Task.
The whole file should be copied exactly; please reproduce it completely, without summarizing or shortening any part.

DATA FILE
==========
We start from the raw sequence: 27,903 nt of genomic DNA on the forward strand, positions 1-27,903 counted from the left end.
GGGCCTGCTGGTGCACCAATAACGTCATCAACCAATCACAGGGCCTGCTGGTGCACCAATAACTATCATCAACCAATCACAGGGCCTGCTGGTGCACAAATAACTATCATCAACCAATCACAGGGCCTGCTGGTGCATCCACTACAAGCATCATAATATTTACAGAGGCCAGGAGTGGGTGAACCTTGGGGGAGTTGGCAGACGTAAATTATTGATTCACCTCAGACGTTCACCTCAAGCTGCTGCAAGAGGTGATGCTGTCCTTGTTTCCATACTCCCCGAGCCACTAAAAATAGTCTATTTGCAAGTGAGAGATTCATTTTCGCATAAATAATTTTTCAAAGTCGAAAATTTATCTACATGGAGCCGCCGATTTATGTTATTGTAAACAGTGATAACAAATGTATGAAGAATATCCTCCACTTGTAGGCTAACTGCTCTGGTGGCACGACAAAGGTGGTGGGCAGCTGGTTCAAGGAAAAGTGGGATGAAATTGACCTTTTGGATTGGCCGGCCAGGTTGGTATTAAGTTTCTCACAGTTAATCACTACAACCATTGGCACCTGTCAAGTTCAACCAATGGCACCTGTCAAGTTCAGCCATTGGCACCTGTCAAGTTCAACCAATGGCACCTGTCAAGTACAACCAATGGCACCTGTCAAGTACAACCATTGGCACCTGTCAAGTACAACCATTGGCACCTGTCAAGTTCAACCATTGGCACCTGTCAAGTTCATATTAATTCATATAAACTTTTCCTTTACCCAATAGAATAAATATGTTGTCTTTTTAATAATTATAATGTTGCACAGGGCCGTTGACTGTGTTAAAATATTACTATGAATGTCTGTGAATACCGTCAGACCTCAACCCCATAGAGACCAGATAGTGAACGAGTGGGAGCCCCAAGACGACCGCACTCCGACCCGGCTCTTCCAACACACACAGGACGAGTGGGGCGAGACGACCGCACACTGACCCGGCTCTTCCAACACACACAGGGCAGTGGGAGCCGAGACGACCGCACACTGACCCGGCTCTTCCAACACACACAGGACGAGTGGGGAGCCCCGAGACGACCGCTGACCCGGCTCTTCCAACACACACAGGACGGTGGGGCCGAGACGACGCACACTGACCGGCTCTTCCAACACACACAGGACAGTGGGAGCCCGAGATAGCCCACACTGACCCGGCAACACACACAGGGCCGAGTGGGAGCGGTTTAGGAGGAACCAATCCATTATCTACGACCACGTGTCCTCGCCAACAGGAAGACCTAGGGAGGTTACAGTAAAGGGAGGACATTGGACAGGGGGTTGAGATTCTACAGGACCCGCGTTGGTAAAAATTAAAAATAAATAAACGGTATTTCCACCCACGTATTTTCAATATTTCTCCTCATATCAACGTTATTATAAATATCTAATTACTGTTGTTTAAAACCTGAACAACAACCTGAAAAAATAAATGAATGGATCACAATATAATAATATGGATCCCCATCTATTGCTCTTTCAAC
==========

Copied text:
We start from the raw sequence: 27,903 nt of genomic DNA on the forward strand, positions 1-27,903 counted from the left end.
GGGCCTGCTGGTGCACCAATAACGTCATCAACCAATCACAGGGCCTGCTGGTGCACCAATAACTATCATCAACCAATCACAGGGCCTGCTGGTGCACAAATAACTATCATCAACCAATCACAGGGCCTGCTGGTGCATCCACTACAAGCATCATAATATTTACAGAGGCCAGGAGTGGGTGAACCTTGGGGGAGTTGGCAGACGTAAATTATTGATTCACCTCAGACGTTCACCTCAAGCTGCTGCAAGAGGTGATGCTGTCCTTGTTTCCATACTCCCCGAGCCACTAAAAATAGTCTATTTGCAAGTGAGAGATTCATTTTCGCATAAATAATTTTTCAAAGTCGAAAATTTATCTACATGGAGCCGCCGATTTATGTTATTGTAAACAGTGATAACAAATGTATGAAGAATATCCTCCACTTGTAGGCTAACTGCTCTGGTGGCACGACAAAGGTGGTGGGCAGCTGGTTCAAGGAAAAGTGGGATGAAATTGACCTTTTGGATTGGCCGGCCAGGTTGGTATTAAGTTTCTCACAGTTAATCACTACAACCATTGGCACCTGTCAAGTTCAACCAATGGCACCTGTCAAGTTCAGCCATTGGCACCTGTCAAGTTCAACCAATGGCACCTGTCAAGTACAACCAATGGCACCTGTCAAGTACAACCATTGGCACCTGTCAAGTACAACCATTGGCACCTGTCAAGTTCAACCATTGGCACCTGTCAAGTTCATATTAATTCATATAAACTTTTCCTTTACCCAATAGAATAAATATGTTGTCTTTTTAATAATTATAATGTTGCACAGGGCCGTTGACTGTGTTAAAATATTACTATGAATGTCTGTGAATACCGTCAGACCTCAACCCCATAGAGACCAGATAGTGAACGAGTGGGAGCCCCAAGACGACCGCACTCCGACCCGGCTCTTCCAACACACACAGGACGAGTGGGGCGAGACGACCGCACACTGACCCGGCTCTTCCAACACACACAGGGCAGTGGGAGCCGAGACGACCGCACACTGACCCGGCTCTTCCAACACACACAGGACGAGTGGGGAGCCCCGAGACGACCGCTGACCCGGCTCTTCCAACACACACAGGACGGTGGGGCCGAGACGACGCACACTGACCGGCTCTTCCAACACACACAGGACAGTGGGAGCCCGAGATAGCCCACACTGACCCGGCAACACACACAGGGCCGAGTGGGAGCGGTTTAGGAGGAACCAATCCATTATCTACGACCACGTGTCCTCGCCAACAGGAAGACCTAGGGAGGTTACAGTAAAGGGAGGACATTGGACAGGGGGTTGAGATTCTACAGGACCCGCGTTGGTAAAAATTAAAAATAAATAAACGGTATTTCCACCCACGTATTTTCAATATTTCTCCTCATATCAACGTTATTATAAATATCTAATTACTGTTGTTTAAAACCTGAACAACAACCTGAAAAAATAAATGAATGGATCACAATATAATAATATGGATCCCCATCTATTGCTCTTTCAAC